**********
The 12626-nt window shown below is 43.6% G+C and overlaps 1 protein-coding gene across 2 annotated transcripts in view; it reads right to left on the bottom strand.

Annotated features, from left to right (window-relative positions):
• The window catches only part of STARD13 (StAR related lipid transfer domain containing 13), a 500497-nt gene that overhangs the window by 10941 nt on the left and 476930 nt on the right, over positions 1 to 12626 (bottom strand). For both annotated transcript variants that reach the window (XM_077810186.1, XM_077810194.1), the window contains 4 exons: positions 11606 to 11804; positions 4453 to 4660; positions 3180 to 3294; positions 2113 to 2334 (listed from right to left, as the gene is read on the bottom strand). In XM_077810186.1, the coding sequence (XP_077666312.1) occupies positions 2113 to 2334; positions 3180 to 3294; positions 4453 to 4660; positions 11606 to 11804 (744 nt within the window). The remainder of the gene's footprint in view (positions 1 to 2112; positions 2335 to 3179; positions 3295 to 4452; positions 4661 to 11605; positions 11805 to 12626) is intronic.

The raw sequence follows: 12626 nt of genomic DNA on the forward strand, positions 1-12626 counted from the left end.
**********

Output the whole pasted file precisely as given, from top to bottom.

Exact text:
The 12626-nt window shown below is 43.6% G+C and overlaps 1 protein-coding gene across 2 annotated transcripts in view; it reads right to left on the bottom strand.

Annotated features, from left to right (window-relative positions):
• The window catches only part of STARD13 (StAR related lipid transfer domain containing 13), a 500497-nt gene that overhangs the window by 10941 nt on the left and 476930 nt on the right, over positions 1 to 12626 (bottom strand). For both annotated transcript variants that reach the window (XM_077810186.1, XM_077810194.1), the window contains 4 exons: positions 11606 to 11804; positions 4453 to 4660; positions 3180 to 3294; positions 2113 to 2334 (listed from right to left, as the gene is read on the bottom strand). In XM_077810186.1, the coding sequence (XP_077666312.1) occupies positions 2113 to 2334; positions 3180 to 3294; positions 4453 to 4660; positions 11606 to 11804 (744 nt within the window). The remainder of the gene's footprint in view (positions 1 to 2112; positions 2335 to 3179; positions 3295 to 4452; positions 4661 to 11605; positions 11805 to 12626) is intronic.

The raw sequence follows: 12626 nt of genomic DNA on the forward strand, positions 1-12626 counted from the left end.